GRAND FORKS, N.D. — The numbers have been out for a few weeks now, and all signs point to the potential for good hunting when North Dakota’s pheasant season opens Saturday.
Stan Kohn, upland game management supervisor for the North Dakota Game and Fish Department in Bismarck, said results from the agency’s annual roadside surveys in July and August showed a 30 percent increase in total pheasant numbers from last year.
Brood observations were up 23 percent, and the average brood size increased 9 percent.
Game and Fish conducts the survey on 259 runs along 105 brood routes across the state.
In an interview with Game and Fish videographer Tom Jensen posted on the agency’s website, Kohn said the southwest again will offer the best hunting prospects. In places, he said, numbers even could rival the glory days of the early 2000s, when setaside land enrolled in the Conservation Reserve Program was at its highest.
At the peak in the mid-2000s, North Dakota had about 3 million acres enrolled in CRP, a number that now is down to about 1.7 million acres, Kohn said.
The southeast also should offer good hunting prospects, he said.
“The southeast was kind of a surprise to us this year,” Kohn said in the website video, adding hunters should see more birds than they’ve encountered in the past five or six years.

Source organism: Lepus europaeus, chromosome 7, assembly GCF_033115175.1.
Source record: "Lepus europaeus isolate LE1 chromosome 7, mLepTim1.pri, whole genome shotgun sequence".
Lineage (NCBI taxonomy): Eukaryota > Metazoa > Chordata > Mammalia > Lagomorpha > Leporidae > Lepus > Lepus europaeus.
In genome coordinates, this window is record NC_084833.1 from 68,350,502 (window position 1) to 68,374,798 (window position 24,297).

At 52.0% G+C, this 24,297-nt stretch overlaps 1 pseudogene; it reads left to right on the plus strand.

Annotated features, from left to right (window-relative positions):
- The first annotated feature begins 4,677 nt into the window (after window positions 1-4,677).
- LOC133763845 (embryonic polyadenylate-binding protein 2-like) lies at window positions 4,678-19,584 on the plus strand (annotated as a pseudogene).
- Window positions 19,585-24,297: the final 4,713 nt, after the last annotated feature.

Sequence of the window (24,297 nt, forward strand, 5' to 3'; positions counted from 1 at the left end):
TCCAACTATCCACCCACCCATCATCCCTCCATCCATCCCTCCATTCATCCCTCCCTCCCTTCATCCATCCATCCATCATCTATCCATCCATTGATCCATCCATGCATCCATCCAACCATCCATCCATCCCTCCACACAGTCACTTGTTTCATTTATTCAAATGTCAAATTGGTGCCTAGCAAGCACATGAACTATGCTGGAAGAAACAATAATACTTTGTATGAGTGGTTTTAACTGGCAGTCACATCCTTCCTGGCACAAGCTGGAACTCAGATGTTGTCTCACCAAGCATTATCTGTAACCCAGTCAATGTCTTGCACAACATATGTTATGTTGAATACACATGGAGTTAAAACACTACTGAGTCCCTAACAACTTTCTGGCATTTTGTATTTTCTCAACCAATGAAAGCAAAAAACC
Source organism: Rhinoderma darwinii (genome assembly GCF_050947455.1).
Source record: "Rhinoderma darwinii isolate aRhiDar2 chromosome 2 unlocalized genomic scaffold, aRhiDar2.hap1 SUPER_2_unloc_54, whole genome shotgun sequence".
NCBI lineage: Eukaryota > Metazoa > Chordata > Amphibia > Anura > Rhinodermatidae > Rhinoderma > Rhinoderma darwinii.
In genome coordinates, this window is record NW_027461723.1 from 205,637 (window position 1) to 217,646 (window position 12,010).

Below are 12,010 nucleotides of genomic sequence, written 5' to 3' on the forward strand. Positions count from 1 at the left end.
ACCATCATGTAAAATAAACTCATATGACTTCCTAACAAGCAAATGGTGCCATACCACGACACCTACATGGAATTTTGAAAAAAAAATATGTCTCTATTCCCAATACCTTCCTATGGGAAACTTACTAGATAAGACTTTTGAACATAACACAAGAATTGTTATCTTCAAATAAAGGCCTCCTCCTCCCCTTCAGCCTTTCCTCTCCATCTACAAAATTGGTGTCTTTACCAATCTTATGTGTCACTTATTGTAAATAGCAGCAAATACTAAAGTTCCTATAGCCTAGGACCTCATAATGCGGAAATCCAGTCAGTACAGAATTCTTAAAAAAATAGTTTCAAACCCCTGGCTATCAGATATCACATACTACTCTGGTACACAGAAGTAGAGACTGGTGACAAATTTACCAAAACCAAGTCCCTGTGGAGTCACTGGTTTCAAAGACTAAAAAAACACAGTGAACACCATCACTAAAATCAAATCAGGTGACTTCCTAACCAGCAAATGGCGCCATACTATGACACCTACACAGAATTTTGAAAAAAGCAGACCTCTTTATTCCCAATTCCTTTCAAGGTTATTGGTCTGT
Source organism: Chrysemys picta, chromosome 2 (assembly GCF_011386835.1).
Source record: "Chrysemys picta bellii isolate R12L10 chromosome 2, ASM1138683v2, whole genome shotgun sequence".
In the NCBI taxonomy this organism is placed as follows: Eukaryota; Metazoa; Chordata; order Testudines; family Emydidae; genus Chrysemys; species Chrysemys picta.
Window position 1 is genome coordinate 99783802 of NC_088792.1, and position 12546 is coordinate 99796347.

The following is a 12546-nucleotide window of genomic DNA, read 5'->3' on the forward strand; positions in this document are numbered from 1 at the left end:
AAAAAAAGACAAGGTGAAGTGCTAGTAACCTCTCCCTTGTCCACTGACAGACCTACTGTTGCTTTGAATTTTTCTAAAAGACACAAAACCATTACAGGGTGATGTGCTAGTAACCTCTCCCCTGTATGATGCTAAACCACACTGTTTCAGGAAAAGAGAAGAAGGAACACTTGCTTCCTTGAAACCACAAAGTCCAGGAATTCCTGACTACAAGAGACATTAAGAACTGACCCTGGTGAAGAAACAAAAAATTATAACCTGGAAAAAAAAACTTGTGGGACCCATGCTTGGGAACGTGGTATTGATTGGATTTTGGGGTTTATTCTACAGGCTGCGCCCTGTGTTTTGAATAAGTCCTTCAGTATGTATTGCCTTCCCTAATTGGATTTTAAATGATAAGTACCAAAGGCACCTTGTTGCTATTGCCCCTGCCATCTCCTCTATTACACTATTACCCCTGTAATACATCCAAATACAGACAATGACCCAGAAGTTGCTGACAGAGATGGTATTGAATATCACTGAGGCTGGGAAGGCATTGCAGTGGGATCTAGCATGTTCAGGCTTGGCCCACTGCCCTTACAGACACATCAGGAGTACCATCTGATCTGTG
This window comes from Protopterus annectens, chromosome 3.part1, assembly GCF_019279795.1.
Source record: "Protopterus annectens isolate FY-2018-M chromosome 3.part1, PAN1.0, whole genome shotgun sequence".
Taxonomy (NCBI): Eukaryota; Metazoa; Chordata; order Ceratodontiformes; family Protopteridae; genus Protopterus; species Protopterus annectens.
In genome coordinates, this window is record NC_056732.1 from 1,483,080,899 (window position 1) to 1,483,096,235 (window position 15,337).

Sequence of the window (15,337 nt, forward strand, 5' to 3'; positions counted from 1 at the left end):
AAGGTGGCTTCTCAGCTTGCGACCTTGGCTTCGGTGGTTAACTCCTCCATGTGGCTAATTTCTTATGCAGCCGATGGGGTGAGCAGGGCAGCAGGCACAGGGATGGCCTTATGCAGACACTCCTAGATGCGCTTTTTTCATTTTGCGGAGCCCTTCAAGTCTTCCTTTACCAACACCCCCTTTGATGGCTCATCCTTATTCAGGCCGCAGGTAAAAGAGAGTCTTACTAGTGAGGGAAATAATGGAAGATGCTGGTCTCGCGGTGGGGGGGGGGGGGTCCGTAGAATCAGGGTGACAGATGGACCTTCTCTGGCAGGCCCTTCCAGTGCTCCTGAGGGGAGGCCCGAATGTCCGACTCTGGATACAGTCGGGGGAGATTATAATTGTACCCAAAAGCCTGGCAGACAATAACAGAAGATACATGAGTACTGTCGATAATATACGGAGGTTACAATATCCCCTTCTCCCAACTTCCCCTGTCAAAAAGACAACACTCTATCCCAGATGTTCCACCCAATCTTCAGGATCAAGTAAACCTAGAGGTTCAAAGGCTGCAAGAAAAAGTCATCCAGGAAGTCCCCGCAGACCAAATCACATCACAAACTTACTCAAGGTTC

“I think those folks that hunt in the southeast that are usually seeing lower numbers are probably going to see a few more birds in that neck of the woods.”
Matt Olson, regional biologist for Pheasants Forever in Lisbon, N.D., said he’s hearing good reports from chapter members across the state’s pheasant range. Even the northwest, where pheasant counts declined in the Game and Fish roadside survey, looks encouraging.
“The folks I’ve talked to up there said they’ve been seeing great numbers of pheasants and partridge and grouse, as well,” Olson said. “That’s been the surprising thing.”
Echoing Kohn’s prediction, Olson said he also is seeing plenty of pheasants in the southeast where he lives.
“It seems like it’s pretty varied on how old the broods are,” Olson said. “Some of the young roosters are close to full color, and some are quite a bit smaller, but all in all, just driving out in the country, I see a lot of birds out there. I’m optimistic this year.”
Given roadside survey results, hunters likely will shoot more roosters than last year. In 2014, hunters in North Dakota shot 587,730 roosters, an increase of more than 140,000 from 2013, when the harvest dipped to 447,000, the lowest in more than a decade.
After a favorable winter and good spring breeding season, the table is set for a pretty decent hunting season. Olson’s optimism isn’t unfounded.
“They really are an extraordinarily resilient species,” he said. “If you give them nice winters and a couple of nice nesting seasons linked together, it really can bring those bird numbers back pretty fast. We’re starting to climb back up there.”
That’s good news in a state where pheasant season is one of the biggest events on the outdoors calendar.
“It’s a big industry,” Olson said. “I’d say it definitely stands out as THE big opening day now.”
North Dakota’s pheasant season opens most places on Saturday, Oct. 10, and continues through Jan. 3. The bag limit is three daily, 12 in possession. For more information, see the North Dakota Hunting Regulations Guide or check out the Game and Fish website at gf.nd.gov.